Polymorphonuclear neutrophil and megakaryocyte mutual involvement in myelofibrosis pathogenesis
ABSTRACT The study presented here, performed on the bone marrow from patients with idiopathic myelofibrosis (MF) and on a murine model of MF, demonstrates a pathological interaction between PMN leukocytes and megakaryocyte (Mk), correlated with MF development. The data obtained revealed abnormal subcellular P-selectin distribution, which appeared to correlate with excessive and pathological emperipolesis of PMN leukocytes within Mk, leading to the destruction of Mk storage organelles and leakage of alpha-granular contents into the bone marrow microenvironment. The prominent role of growth factors, PDGF and TGFbeta, stored in the Mk alpha-granular compartment in the generation of MF has been previously largely documented. Both growth factors are essential for the Mk-dependent fibroblast proliferation. The destructive mutual cellular interaction of Mk and PMN leading to the pathological release of PDGF and TGFbeta within the bone marrow microenvironment may participate, through fibroblast activation, to the generation of MF. Therefore, this study provides insight into the possible pathophysiological mechanisms for the genesis of MF.
Leukemia & lymphoma 05/2013; 55(2). DOI:10.3109/10428194.2013.805329 · 2.61 Impact Factor
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ABSTRACT: Although cell-in-cell structure was noted 100 years ago, the molecular mechanisms of 'entering' and the destination of cell-in-cell remain largely unclear. It takes place among the same type of cells (homotypic cell-in-cell) or different types of cells (heterotypic cell-in-cell). Cell-in-cell formation affects both effector cells and their host cells in multiple aspects, while cell-in-cell death is under more intensive investigation. Given that cell-in-cell has an important role in maintaining homeostasis, aberrant cell-in-cell process contributes to the etiopathology in humans. Indeed, cell-in-cell is observed in many pathological processes of human diseases. In this review, we intend to discuss the biological models of cell-in-cell structures under physiological and pathological status.Cell Death & Disease 05/2013; 4:e630. DOI:10.1038/cddis.2013.147 · 5.18 Impact Factor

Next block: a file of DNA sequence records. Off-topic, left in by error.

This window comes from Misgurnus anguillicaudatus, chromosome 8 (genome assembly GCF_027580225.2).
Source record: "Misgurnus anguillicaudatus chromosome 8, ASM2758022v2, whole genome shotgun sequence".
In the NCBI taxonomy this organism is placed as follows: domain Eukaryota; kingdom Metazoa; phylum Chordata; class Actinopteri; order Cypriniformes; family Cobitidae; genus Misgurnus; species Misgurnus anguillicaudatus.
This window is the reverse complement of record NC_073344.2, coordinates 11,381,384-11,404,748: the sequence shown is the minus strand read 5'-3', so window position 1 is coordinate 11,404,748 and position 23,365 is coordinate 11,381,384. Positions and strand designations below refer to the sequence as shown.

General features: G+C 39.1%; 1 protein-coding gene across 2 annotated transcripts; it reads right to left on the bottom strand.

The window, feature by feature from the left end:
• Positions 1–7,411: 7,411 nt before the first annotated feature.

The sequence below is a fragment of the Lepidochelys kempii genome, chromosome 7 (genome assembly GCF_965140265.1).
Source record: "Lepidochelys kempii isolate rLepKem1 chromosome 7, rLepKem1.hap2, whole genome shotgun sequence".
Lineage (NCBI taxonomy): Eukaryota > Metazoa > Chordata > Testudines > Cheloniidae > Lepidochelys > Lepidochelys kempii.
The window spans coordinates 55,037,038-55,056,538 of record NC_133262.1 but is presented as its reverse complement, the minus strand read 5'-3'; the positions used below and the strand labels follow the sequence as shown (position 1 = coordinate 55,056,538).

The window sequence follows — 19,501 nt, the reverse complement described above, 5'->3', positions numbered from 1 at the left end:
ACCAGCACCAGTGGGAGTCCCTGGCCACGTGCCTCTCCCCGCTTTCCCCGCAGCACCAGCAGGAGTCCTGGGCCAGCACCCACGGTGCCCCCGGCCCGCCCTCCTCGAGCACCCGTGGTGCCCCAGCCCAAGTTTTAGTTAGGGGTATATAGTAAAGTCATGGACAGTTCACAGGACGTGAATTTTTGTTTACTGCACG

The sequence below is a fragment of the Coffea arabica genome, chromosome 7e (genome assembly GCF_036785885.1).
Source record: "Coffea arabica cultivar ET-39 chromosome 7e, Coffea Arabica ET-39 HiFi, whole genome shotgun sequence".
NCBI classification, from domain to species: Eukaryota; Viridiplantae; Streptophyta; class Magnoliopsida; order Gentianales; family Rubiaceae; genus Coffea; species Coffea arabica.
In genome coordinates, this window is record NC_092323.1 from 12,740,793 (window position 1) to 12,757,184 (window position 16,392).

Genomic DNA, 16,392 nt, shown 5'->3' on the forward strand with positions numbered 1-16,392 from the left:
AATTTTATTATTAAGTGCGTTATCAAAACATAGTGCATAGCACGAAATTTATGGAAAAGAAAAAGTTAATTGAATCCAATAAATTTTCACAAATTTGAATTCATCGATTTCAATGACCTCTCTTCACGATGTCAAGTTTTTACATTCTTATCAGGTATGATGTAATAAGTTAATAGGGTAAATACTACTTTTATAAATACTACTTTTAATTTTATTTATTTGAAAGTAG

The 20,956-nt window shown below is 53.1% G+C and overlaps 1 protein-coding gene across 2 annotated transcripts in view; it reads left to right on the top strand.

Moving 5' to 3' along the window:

Chapter: Chronic Idiopathic Myelofibrosis[Show abstract] [Hide abstract]
ABSTRACT: Chronic idiopathic myelofibrosis (CIMF) is a clinico-pathological entity characterized by a stem-cell- derived clonal myeloproliferation, extramedullary hematopoiesis, proliferation of bone marrow stromal components, splenomegaly, and ineffective erythropoiesis. It is the least common of the chronic myeloproliferative disorders and carries the worst prognosis with a median survival of only 4 years. Treatment for most cases is supportive, while androgens, recombinant erythropoietin, steroids and immuno-modulatory drugs are effective approaches for the management of anemia. Splenectomy and involved field irradiation may also be beneficial in carefully selected patients. Cure is only possible following bone marrow transplantation and a number of practical prognostic scores are available for identifying patients that would benefit from this approach. Recently, the use of low intensity conditioning has resulted in prolonged survival and lower transplant- related mortality. Finally, the recent reports of the association of CIMF with a gain-of-function JAK2 mutation opens the door to targeted therapies as well as molecular monitoring of treatment response.03/2007: pages 253-276;